Physician participation in capital punishment
Outcome: Very unfavorable
The issue in this case was whether the North Carolina Medical Board (“NCMB”) had the authority to discipline a physician for participating in a judicially ordered execution.
The AMA believes it is unethical for physicians to participate in capital punishment.
North Carolina's Execution Statute provides for capital punishment by use of lethal injection. It requires the surgeon or physician of the penitentiary to be "present" at the execution and to "certify the fact" of the execution. Based on CEJA Ethical Opinion 2.06, NCMB adopted a Position Statement opposing physician participation in capital punishment except to the extent specifically required under the statute. The Position Statement declared that any participation other than that specifically required by the statute would violate medical ethics and could subject the physician to discipline by the NCMB.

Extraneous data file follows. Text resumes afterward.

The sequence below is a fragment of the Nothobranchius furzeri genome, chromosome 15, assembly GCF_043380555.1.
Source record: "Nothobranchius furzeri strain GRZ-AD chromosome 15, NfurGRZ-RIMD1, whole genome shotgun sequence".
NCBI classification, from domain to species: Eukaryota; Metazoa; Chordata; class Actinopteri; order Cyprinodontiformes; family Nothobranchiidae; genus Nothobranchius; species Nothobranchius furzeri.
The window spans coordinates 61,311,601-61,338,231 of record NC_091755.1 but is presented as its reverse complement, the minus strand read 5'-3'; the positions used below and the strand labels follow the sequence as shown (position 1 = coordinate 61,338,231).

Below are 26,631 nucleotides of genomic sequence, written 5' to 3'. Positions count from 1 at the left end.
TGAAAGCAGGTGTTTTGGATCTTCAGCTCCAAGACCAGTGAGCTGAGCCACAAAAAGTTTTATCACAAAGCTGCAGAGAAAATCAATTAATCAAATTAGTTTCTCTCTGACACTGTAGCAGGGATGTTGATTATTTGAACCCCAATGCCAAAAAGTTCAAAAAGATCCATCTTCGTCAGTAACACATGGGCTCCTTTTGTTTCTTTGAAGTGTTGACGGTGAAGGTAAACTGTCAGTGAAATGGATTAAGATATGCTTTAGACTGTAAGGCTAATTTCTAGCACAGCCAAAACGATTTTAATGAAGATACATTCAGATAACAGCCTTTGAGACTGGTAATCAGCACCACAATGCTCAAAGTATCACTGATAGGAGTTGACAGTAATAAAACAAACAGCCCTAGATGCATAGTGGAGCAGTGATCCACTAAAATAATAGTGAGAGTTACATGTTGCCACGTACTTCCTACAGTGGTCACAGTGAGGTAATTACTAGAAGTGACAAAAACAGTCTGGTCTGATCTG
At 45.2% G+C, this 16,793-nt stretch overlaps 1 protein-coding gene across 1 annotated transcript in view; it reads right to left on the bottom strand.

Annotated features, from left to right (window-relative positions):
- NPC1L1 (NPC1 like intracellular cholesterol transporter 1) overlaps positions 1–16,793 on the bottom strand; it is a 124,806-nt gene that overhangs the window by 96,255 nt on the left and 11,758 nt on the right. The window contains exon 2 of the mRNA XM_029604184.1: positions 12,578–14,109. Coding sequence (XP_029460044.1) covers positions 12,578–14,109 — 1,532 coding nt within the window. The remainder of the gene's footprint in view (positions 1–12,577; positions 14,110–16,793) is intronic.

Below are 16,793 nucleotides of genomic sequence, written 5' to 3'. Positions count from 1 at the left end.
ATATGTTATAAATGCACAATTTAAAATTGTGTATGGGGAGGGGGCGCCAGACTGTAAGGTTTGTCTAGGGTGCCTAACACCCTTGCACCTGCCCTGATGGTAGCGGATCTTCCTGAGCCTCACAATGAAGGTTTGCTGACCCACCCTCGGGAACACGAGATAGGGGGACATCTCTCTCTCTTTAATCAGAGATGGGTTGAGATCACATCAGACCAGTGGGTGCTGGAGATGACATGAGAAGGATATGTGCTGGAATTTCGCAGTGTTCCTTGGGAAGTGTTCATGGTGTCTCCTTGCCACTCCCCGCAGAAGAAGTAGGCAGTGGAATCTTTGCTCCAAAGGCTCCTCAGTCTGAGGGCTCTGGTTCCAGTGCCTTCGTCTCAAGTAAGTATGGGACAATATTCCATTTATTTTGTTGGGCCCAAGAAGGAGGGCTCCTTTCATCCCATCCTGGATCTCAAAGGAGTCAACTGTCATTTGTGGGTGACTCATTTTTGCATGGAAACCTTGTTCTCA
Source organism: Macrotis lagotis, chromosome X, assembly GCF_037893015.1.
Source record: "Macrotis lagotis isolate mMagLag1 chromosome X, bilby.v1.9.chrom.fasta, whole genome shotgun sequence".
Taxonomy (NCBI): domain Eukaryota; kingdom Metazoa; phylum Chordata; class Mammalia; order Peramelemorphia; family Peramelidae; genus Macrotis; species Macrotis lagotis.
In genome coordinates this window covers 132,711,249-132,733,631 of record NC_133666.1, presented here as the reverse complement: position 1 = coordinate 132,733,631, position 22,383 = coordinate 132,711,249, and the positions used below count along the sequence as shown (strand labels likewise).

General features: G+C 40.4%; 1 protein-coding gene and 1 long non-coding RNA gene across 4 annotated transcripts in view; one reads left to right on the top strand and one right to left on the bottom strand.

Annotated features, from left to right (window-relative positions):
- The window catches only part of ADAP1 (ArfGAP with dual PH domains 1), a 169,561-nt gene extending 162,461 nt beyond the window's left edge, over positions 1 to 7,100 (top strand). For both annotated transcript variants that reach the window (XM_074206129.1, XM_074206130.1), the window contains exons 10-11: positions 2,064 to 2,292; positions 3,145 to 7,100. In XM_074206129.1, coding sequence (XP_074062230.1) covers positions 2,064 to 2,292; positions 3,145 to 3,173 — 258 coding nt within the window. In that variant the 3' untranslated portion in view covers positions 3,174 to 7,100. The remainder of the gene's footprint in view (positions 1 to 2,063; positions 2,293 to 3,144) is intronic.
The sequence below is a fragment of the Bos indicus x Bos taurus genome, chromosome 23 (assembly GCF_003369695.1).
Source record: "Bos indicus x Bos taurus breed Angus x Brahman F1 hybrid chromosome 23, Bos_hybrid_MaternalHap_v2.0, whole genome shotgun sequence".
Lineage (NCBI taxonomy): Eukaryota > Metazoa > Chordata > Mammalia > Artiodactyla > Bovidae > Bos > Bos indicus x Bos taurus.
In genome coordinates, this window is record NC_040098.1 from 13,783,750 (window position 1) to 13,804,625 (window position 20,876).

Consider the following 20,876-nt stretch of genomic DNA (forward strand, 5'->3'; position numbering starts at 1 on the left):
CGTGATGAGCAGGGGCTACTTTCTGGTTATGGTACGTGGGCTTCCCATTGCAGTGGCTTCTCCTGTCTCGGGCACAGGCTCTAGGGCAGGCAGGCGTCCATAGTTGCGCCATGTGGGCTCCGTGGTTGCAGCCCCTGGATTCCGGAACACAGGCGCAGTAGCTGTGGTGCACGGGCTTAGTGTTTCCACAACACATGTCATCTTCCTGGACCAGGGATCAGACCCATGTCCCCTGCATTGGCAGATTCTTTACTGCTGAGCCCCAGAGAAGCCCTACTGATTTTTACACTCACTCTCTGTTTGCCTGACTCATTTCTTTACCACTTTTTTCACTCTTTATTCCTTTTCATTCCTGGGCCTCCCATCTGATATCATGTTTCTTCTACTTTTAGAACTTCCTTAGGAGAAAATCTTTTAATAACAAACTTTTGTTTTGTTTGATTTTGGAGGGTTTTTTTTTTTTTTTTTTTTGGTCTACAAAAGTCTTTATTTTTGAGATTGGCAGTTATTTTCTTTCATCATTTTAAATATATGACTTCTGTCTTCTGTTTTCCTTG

The North Carolina Department of Correction challenged the NCMB's Position Statement as interfering with North Carolina's execution procedures, and it sued for a judicial declaration that the NCMB was invalid. Notwithstanding the deference normally accorded to a state administrative agency such as the NCMB to interpret a pertinent statute, the trial court enjoined NCMB's enforcement of its Position Statement, finding, among other things, that "judicial execution is not a medical event or medical procedure" and "judicial execution is outside the scope of [the North Carolina Medical Practice Act].” The NCMB appealed to the North Carolina Supreme Court.
The North Carolina Supreme Court affirmed the trial court, holding that judicially-ordered execution falls outside the practice of medicine and therefore outside the NCMB purview.
The AMA filed an amicus curiae brief, which reiterated long standing AMA ethical policy prohibiting physician participation in capital punishment. It also argued that NCMB's Position Statement was consistent with the autonomy of the medical profession in establishing and enforcing its own standards, including standards for determining what constitutes the practice of medicine.